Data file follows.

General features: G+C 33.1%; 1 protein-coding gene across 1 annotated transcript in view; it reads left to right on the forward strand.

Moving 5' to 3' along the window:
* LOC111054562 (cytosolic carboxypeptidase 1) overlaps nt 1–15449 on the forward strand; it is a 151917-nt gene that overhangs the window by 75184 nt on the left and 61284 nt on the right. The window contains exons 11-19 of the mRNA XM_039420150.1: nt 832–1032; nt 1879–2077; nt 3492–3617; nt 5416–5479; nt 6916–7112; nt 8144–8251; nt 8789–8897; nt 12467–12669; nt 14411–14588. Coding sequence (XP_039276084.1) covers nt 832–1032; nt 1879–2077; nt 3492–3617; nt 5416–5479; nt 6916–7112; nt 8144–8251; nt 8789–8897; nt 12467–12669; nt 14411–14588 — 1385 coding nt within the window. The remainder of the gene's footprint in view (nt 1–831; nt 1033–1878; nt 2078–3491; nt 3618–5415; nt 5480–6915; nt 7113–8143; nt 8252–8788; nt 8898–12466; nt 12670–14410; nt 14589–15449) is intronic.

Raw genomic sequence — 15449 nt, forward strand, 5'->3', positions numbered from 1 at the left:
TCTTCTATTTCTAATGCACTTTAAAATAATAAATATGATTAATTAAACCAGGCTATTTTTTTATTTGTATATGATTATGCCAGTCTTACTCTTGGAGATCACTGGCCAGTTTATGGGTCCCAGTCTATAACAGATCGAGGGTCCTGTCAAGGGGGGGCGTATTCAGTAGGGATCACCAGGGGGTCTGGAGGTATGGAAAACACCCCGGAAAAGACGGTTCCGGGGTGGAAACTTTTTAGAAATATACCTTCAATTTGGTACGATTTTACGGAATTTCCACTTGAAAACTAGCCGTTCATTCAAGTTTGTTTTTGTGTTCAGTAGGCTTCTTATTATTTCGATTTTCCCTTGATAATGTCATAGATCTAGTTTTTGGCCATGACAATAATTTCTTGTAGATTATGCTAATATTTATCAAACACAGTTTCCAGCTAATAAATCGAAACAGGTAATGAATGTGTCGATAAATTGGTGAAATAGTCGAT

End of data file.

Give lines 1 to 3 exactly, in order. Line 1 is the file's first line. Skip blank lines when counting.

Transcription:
General features: G+C 33.1%; 1 protein-coding gene across 1 annotated transcript in view; it reads left to right on the forward strand.

Moving 5' to 3' along the window:
* LOC111054562 (cytosolic carboxypeptidase 1) overlaps nt 1–15449 on the forward strand; it is a 151917-nt gene that overhangs the window by 75184 nt on the left and 61284 nt on the right. The window contains exons 11-19 of the mRNA XM_039420150.1: nt 832–1032; nt 1879–2077; nt 3492–3617; nt 5416–5479; nt 6916–7112; nt 8144–8251; nt 8789–8897; nt 12467–12669; nt 14411–14588. Coding sequence (XP_039276084.1) covers nt 832–1032; nt 1879–2077; nt 3492–3617; nt 5416–5479; nt 6916–7112; nt 8144–8251; nt 8789–8897; nt 12467–12669; nt 14411–14588 — 1385 coding nt within the window. The remainder of the gene's footprint in view (nt 1–831; nt 1033–1878; nt 2078–3491; nt 3618–5415; nt 5480–6915; nt 7113–8143; nt 8252–8788; nt 8898–12466; nt 12670–14410; nt 14589–15449) is intronic.